Cambridge is a historic city which is home to the globally esteemed University of Cambridge: one of the top education institutions in the world. Consisting of 31 different colleges and schools, the University boasts an old-world charm that surrounds its Victorian-styled buildings and preserves the largest collection of ancient structures in England. It also hosts phenomenal cultural events including the 800-year old Summer Fair. After touring the campus, travelers can visit the River Cam and tour Fitzwilliam Museum.
5) Jurassic Coast
Inscribed as a World Heritage Site, this 96 mile long coastline in southern England is an ideal spot for fossil hunters and archaeologists. The mammoth arches and pinnacles seen on this sandy stretch date back to nearly 185 million years. The abundant resources of fossil fuels provide evidence of nature’s evolution in the past centuries. Museums have been developed alongside these crunched up stack rocks and offer thorough insight to the historical importance of this site. Tourists can also visit the nearby charming municipalities.
4) Warwick Castle
Warwick Castle is a historic palace that provides exciting insight into the medieval times. Originally established by William the Conqueror in the early 11th century, the fort has gone through several reenactments and renovations. Located in the heart of the beautiful English city of Warwick, this site is a classic example of military architecture. Today, the place is a platform for numerous history-related festivals, primeval-themed events and jousting concerts. The castle is also considered a haunted place, thus allures millions of tourists per annum.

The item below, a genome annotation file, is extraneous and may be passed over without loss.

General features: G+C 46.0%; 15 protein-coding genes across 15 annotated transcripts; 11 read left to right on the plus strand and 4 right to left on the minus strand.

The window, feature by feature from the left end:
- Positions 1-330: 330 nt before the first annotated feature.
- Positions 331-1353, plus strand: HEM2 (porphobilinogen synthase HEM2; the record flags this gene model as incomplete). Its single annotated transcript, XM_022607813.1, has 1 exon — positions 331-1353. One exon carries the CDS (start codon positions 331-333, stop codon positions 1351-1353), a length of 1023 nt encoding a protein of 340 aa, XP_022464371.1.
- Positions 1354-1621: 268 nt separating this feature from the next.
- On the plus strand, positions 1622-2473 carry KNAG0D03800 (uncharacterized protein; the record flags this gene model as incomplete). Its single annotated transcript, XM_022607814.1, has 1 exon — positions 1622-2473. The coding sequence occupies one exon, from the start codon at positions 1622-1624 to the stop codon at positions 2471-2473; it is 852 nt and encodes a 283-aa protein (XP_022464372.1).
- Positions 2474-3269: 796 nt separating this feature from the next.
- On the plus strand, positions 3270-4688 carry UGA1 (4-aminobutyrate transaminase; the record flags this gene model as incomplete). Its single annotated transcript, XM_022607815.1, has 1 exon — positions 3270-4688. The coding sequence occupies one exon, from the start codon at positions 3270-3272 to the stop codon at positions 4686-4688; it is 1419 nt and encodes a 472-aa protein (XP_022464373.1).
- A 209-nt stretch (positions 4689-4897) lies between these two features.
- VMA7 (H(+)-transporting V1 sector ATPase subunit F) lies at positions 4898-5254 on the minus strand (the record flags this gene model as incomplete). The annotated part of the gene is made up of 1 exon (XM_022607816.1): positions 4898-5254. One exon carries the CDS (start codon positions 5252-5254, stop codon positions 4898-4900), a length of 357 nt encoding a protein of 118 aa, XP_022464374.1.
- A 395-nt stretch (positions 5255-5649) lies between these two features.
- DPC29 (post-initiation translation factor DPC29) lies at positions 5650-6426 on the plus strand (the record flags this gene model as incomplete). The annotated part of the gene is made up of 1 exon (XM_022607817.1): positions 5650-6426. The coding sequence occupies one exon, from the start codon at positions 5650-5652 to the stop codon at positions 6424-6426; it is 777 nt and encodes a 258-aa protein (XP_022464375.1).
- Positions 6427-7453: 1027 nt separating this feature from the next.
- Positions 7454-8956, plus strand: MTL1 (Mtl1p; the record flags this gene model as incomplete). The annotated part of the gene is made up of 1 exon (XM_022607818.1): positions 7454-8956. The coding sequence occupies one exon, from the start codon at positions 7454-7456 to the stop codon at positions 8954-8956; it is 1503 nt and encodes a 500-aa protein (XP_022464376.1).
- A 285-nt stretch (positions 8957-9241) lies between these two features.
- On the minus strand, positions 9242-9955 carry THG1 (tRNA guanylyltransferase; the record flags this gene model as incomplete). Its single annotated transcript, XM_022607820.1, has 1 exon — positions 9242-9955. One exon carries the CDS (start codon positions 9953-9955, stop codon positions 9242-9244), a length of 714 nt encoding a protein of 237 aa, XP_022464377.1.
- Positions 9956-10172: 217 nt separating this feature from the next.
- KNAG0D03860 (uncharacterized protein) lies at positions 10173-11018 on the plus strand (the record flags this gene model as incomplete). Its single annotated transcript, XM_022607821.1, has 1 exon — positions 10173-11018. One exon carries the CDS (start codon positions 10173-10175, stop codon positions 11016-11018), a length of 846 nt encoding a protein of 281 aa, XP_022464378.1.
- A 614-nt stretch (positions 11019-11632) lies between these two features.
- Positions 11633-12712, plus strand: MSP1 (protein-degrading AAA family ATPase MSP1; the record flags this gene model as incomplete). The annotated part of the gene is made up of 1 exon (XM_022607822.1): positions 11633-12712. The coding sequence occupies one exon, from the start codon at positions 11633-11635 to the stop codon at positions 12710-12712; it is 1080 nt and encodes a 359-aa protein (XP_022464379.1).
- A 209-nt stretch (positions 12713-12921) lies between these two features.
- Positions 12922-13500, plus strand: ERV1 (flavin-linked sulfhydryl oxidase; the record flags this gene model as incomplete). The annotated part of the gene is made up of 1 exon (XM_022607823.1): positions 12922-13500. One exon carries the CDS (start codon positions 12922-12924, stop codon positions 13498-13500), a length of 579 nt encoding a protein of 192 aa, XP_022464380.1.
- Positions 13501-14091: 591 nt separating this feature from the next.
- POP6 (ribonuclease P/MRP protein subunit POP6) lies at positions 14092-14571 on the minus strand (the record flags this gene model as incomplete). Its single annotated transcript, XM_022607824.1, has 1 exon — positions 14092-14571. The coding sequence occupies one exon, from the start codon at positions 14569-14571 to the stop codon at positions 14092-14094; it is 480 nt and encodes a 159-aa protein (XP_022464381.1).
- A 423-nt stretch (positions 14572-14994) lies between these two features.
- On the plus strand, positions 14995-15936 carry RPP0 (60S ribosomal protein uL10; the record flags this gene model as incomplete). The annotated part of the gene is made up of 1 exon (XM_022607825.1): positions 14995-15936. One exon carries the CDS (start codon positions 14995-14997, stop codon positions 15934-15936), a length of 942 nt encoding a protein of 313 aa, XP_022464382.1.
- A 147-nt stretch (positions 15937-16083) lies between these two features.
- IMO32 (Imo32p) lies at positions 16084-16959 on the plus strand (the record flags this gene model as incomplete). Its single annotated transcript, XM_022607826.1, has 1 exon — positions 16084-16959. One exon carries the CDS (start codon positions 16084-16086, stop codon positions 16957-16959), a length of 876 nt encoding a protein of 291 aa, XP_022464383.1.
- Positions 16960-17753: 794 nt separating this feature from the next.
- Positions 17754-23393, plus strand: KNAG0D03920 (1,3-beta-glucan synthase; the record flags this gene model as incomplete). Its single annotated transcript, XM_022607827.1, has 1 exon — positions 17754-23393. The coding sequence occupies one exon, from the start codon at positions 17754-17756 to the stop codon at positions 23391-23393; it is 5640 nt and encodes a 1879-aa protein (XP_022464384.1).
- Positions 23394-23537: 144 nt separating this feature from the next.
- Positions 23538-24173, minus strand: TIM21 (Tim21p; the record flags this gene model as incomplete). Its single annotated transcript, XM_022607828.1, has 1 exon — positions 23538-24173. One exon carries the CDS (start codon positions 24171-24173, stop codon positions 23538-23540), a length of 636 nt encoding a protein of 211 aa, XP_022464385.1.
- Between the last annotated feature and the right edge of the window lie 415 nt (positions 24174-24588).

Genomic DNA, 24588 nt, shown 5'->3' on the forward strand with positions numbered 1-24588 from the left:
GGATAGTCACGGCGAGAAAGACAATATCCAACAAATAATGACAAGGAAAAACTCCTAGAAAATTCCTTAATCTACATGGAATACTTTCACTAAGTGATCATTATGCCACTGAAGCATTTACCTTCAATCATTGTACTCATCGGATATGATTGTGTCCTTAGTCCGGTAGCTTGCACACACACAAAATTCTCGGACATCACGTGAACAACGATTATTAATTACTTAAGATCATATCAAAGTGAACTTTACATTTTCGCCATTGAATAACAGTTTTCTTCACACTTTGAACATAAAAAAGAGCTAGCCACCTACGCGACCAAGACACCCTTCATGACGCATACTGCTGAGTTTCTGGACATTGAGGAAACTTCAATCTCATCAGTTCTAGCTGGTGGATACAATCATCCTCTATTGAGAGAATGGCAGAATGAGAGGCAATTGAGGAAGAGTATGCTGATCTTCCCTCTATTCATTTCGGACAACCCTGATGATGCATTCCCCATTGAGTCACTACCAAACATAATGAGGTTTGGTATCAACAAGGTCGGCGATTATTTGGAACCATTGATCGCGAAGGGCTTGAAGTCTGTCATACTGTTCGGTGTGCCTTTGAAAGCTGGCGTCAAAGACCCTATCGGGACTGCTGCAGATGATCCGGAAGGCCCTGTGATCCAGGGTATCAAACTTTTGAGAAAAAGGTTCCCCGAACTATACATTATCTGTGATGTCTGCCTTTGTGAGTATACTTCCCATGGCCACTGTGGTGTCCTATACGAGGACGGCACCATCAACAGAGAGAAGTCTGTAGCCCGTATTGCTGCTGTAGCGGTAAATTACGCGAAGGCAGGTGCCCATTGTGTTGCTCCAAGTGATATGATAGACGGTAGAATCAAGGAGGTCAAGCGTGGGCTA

3) Lake District
Known as the Lakeland, the Lake District is the largest national Park in the country and is located in a mountainous region in north-western England. Situated in the county of Cumbria and covering a total area of 900 square miles, the Park houses country’s largest lakes. It boasts awe-inspiring scenery and natural beauty with picturesque backgrounds of glacially eroded mountains and valleys. Lake District offers a premier site for hiking, climbing and marine activities. Annually, the place is visited by nearly 15 million tourists.
2) Tower Of London
Sitting on the banks of River Thames, the Tower of London is arguably the most important building and domineering tourist destination in the UK. From serving as a prison and a place of torture and execution to becoming an official residence of the loyal family to preserving the Crown Jewels, the Tower has seen it all. This castle housing some fascinating stories within its walls was founded in 11th century. Currently, it hosts remarkable and displays such as the Line of Kings, the Royal Mint and exhibits demonstrating royal armor and historic prison cells.
Stonehenge is Britain’s most popular ancient monument and is amongst the most important pre-historic tourist sites in the world. It is a chunk of massive, standing grey-stones which are situated in the middle of a field in Wiltshire, England. These huge slabs weighing four tones each date back to 3000 BC and no one knows why and how they were transported to this western part of the UK. Some scholars believe that this place acted as a ceremonial and religious center in the primeval times. The eeriness and the mystery that surrounds this site draw millions of tourists each year.